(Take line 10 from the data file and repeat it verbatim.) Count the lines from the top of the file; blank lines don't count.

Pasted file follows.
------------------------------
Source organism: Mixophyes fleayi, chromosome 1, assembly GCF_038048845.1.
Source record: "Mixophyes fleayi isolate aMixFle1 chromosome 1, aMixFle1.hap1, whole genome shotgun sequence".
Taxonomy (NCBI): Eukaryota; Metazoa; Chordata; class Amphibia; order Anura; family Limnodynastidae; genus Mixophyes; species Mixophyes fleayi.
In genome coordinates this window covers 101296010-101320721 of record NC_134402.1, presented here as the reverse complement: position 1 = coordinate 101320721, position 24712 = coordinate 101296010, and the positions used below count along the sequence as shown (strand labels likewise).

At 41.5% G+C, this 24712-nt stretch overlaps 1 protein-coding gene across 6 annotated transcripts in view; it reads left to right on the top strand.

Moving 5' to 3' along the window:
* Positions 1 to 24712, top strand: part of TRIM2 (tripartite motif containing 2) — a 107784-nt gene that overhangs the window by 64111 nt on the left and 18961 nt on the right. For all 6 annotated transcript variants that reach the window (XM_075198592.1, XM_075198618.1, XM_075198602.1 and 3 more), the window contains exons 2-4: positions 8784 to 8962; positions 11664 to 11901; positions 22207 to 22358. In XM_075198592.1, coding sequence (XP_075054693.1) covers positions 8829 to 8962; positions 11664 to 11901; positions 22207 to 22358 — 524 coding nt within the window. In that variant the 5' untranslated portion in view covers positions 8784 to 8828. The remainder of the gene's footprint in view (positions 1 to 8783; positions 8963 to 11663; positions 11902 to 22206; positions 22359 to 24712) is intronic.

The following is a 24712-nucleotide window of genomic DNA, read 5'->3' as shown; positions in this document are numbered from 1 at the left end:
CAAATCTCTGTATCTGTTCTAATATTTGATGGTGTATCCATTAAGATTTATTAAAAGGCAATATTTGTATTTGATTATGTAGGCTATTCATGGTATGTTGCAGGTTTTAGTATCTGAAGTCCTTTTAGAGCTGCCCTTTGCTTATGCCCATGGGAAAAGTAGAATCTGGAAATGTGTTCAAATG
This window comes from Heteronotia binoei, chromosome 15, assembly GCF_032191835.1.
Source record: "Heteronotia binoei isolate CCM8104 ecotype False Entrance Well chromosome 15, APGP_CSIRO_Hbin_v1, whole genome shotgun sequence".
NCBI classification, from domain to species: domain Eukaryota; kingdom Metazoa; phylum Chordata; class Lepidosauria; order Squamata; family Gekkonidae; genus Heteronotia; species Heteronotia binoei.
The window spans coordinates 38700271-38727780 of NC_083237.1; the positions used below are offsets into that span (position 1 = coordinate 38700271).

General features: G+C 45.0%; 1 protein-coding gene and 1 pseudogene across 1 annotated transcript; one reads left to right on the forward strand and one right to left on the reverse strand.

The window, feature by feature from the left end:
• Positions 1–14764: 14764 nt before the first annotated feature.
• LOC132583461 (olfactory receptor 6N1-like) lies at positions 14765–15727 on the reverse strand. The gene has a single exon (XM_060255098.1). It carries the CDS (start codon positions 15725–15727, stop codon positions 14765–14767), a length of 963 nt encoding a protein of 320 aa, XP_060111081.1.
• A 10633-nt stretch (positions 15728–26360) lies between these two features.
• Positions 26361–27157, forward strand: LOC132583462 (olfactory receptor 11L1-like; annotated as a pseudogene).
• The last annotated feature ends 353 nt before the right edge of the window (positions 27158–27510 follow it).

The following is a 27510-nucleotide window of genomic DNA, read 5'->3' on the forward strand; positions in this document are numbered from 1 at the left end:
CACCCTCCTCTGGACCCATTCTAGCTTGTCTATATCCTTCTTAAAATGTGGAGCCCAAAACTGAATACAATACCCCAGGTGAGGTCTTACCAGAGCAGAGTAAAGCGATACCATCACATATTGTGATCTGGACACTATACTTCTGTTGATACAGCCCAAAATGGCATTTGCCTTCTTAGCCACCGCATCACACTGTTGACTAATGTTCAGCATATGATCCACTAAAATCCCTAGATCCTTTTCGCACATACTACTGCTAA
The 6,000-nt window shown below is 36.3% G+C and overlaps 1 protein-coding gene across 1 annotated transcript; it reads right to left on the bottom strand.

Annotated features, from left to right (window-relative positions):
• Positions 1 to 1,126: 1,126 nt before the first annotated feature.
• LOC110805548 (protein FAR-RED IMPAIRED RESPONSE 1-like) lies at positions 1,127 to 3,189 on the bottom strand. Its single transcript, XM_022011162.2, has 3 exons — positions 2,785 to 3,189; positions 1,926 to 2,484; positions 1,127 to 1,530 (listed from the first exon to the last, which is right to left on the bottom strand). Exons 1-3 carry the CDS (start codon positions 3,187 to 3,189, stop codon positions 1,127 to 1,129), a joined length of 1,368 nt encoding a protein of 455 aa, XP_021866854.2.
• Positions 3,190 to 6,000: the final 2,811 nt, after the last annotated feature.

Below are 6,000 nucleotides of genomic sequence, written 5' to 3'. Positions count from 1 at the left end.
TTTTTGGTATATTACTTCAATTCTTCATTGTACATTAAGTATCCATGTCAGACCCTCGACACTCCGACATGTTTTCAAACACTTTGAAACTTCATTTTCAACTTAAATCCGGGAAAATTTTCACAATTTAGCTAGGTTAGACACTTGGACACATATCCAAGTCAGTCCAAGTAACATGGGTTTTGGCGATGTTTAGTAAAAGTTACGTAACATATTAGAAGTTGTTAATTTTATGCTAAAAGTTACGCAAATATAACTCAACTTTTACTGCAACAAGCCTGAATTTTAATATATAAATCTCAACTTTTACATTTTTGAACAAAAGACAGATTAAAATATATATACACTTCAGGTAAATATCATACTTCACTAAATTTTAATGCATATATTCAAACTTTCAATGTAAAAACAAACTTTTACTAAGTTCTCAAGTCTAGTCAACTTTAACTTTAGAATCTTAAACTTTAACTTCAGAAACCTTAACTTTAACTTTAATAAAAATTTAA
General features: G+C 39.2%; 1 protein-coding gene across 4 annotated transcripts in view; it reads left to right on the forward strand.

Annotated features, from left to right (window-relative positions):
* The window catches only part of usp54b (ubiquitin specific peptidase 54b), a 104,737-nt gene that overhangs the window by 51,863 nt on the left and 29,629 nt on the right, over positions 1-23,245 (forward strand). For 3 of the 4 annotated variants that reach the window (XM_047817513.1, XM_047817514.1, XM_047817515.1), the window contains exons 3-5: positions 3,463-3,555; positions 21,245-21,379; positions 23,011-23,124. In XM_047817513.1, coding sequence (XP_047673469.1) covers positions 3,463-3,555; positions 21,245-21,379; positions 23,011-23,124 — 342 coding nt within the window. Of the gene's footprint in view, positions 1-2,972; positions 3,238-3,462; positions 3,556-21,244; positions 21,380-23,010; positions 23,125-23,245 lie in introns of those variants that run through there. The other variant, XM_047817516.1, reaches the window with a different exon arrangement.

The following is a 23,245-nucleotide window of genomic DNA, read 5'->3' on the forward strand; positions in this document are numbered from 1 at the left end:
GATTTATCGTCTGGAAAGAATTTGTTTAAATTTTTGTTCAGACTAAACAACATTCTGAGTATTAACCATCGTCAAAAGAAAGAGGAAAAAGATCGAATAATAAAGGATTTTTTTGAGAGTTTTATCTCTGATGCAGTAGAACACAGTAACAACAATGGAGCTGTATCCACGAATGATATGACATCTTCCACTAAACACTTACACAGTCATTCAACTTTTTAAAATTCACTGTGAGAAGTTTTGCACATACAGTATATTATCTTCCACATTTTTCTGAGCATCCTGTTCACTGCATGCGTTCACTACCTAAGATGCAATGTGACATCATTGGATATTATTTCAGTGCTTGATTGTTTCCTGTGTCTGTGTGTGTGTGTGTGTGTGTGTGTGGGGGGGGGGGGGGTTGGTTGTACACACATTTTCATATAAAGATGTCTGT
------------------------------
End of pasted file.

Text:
This window comes from Heteronotia binoei, chromosome 15, assembly GCF_032191835.1.